After being battered by solar storms, Earth’s thermosphere reaches its highest temperature in twenty years.

After being battered by solar storms, Earth’s thermosphere reaches its highest temperature in twenty years.

After absorbing energy from this year’s geomagnetic storms, the thermosphere of Earth recently reached its highest temperature in nearly 20 years. Experts warn that as the sun’s activity increases, the temperature in the second-highest layer of the atmosphere will likely continue to rise over the next few years, which could have an effect on satellites orbiting the Earth.

According to NASA, the thermosphere stretches from the top of the mesosphere, which is approximately 53 miles (85 kilometers) above the ground, to the bottom of the exosphere, which starts approximately 372 miles (600 kilometers) above the ground. Space is beyond the exosphere.

NASA has used carbon dioxide and nitric oxide molecules’ infrared radiation to measure the temperature of the thermosphere for over 21 years. The Thermosphere Climate Index (TCI), which is measured in terawatts, or TW, is created by scientists by converting data gathered by NASA’s Thermosphere, Ionosphere, Mesosphere, Energetics, and Dynamics (TIMED) satellite. One trillion watts is equal to one TW.)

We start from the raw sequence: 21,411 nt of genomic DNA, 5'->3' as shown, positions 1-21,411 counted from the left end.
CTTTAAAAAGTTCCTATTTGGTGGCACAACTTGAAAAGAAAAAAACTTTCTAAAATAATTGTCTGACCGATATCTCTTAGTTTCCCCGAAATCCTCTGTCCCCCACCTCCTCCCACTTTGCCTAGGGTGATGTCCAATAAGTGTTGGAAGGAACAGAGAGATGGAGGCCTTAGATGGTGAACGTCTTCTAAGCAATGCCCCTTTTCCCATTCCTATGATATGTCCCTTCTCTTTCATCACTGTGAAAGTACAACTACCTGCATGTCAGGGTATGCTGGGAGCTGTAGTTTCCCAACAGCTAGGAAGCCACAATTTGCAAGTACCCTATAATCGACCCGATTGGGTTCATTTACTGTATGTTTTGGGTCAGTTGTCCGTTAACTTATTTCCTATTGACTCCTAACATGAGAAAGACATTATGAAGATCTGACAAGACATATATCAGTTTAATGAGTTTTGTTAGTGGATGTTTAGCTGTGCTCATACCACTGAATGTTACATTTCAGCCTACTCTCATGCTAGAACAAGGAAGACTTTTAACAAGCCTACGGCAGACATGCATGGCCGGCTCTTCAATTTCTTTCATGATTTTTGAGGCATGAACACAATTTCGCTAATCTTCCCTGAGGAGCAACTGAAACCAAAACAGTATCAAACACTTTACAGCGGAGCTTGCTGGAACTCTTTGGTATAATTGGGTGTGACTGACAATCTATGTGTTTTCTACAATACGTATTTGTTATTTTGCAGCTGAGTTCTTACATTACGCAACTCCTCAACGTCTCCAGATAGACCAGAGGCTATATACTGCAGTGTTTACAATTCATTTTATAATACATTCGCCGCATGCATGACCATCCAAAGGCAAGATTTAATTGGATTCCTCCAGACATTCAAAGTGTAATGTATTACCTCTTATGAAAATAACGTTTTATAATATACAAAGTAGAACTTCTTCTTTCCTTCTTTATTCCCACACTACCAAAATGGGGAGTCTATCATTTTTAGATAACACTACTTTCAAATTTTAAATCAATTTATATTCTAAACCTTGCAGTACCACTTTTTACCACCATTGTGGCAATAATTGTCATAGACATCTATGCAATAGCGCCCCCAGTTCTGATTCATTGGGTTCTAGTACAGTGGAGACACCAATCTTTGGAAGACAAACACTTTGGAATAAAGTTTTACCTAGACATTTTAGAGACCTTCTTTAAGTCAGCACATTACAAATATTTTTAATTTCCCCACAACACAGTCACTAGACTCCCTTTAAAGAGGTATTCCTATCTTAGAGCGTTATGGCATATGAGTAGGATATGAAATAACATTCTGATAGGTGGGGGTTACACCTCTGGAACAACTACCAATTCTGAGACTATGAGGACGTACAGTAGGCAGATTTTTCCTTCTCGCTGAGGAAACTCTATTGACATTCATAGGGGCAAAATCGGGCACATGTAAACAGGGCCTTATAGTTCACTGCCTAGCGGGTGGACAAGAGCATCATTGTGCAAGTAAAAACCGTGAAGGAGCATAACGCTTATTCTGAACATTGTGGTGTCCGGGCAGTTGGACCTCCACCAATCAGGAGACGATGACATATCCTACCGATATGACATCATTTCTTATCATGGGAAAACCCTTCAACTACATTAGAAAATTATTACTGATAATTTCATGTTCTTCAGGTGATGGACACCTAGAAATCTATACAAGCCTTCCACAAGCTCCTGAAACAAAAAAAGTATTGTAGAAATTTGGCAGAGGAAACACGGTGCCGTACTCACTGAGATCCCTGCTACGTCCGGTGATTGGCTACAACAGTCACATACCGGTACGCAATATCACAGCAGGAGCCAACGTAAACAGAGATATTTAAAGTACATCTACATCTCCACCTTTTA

Martin Mlynczak, a leading researcher on the TIMED mission at NASA’s Langley Research Center in Virginia and the creator of the TCI, told Live Science that the TCI value reached its highest point on March 10 at 0.24 TW. The TCI was at its highest point on December 28, 2003. The temperature spike data have been submitted to a journal, but no peer review has been conducted yet.)

Related: Ten solar storms that blew us away in 2022 The temperature spike was caused by three geomagnetic storms in January and February. These storms are major disturbances to the Earth’s magnetic field that are triggered by chunks of fast-moving magnetized plasma, which are called coronal mass ejections (CMEs), and less frequently by streams of highly charged particles, which are called solar wind, which are both ejected by the sun.

Mlynczak stated, “These’storms’ deposit their energy in the thermosphere and cause it to heat up.” The thermosphere emits more infrared radiation from nitric oxide and carbon dioxide as a result of the increased temperature.” He went on to say that, normally, infrared emissions cool the thermosphere after a storm, but when two storms come back together, the temperature stays high.

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